The Face We Put Forward: Experiences and History of Facial Feminization Surgery
Outward appearances play a big role in our perceptions of gender. Some of us have the privilege to not think too much about it. But for some trans folks, the way that others perceive their gender has implications for their mental and physical health. That leads some to pursue changes like facial feminization surgery — a series of procedures that shape brows, cheeks or chins to appear more feminine — to align internal and external appearance.
Host Anita Rao talks with Emma Ward, a songwriter, producer and community manager, about her experience getting facial feminization surgery. And Eric Plemons, associate professor of anthropology at the University of Arizona, shares the history of the surgery and its significance in shaping how we perceive sex and gender. Plemons is the author of “The Look of a Woman: Facial Feminization Surgery and the Aims of Trans-Medicine.”
Ever since I started my transition, I always wanted [facial feminization surgery] … I just wanted to knock out everything so that when I get older, I don’t have to go through the process. Zuriah Lee
Emma Ward on discussing her desires for her face with her surgeon:
I think there's been kind of an evolution of how surgeons approach these kinds of procedures to make sure that everybody walks out looking natural. And, you know, they don't look like they were molded in clay or anything. [My surgeon] was very focused on that. I think that was a big part of the reason why I chose to work with him, because he didn't want to do things that would, you know — that maybe I wanted, but wouldn't actually work with my features.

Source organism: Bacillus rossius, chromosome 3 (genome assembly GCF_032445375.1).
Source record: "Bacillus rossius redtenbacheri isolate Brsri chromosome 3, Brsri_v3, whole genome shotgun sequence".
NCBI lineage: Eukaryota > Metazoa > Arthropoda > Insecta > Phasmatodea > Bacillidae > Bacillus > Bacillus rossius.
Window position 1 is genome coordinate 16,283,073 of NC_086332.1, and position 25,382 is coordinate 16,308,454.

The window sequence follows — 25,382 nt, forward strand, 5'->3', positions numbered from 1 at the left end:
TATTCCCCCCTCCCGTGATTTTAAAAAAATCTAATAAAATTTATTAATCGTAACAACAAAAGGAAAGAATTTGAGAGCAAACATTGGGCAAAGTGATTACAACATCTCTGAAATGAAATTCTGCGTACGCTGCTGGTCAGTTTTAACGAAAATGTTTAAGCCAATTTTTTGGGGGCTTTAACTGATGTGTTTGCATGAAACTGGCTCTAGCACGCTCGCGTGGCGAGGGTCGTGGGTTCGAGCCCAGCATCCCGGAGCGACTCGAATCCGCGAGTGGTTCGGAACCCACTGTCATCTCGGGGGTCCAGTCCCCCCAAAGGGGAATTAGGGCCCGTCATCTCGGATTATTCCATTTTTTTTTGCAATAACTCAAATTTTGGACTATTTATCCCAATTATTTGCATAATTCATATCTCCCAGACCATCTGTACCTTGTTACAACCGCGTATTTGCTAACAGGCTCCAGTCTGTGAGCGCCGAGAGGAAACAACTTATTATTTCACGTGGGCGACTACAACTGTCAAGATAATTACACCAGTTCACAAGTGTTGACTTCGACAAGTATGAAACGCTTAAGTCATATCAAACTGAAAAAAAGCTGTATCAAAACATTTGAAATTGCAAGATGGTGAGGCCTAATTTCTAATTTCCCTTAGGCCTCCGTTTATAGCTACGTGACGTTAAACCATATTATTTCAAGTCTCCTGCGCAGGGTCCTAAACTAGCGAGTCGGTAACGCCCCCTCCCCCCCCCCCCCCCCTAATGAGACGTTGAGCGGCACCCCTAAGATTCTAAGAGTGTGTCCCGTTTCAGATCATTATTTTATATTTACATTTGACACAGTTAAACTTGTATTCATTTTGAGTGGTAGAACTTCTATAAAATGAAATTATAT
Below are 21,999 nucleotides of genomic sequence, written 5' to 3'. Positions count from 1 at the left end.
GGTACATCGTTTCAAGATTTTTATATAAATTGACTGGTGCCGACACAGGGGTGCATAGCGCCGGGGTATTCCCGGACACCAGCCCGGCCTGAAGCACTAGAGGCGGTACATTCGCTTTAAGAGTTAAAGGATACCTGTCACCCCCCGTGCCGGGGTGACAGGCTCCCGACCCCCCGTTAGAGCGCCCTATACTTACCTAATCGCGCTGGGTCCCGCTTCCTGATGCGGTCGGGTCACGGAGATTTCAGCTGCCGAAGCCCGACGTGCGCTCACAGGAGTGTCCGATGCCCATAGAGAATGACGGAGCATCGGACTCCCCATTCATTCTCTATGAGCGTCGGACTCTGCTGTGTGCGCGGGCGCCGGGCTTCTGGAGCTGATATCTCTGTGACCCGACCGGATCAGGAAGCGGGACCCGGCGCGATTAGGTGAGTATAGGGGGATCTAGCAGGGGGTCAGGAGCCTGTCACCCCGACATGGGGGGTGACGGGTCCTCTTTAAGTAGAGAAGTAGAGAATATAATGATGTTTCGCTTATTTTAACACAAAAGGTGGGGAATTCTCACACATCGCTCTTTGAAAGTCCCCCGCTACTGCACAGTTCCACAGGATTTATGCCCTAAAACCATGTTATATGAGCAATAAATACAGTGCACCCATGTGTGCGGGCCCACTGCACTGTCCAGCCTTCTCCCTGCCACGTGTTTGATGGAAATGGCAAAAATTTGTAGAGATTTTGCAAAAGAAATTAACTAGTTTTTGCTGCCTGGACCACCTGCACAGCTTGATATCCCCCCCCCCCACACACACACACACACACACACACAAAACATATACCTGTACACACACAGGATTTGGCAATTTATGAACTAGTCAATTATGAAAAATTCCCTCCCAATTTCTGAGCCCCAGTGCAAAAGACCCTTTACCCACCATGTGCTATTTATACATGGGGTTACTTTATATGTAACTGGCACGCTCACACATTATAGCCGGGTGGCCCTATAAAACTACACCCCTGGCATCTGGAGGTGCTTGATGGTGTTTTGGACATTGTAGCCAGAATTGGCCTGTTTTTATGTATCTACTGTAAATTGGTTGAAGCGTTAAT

Having the surgery was really important for me to feel better about myself. No matter what your journey, having self confidence will allow you to flourish. I truly feel that in life if something will make you happier then you should go for it. Capri Celia
Eric Plemons on the demand for facial feminization surgery:
If gender is a social product, it's something that we give to each other through social exchange, then the most meaningful change that a trans woman can make in her body is not in the hidden parts of it, but in the parts that everybody sees. And so I met people, all the way from their early 20s to their late 60s, people who had come to their trans identities late in life, or people who had just finally decided that after many years of waiting to have a procedure done ... [and those] people told me stories of wanting to look in the mirror and see the person that they knew themselves to be looking back at them.
My advice is this: First, take lots of pictures. And secondly, give yourself time. Because you’re going to be swollen like a pufferfish when the surgery is first completed. And your face will change over the coming weeks, months and years. Give yourself time to relax and enjoy the process. Surround yourself with good people. Maybe take a few painkillers. You’ll be fine. Aluna Vayne
Please note: This episode originally aired November 5, 2021.
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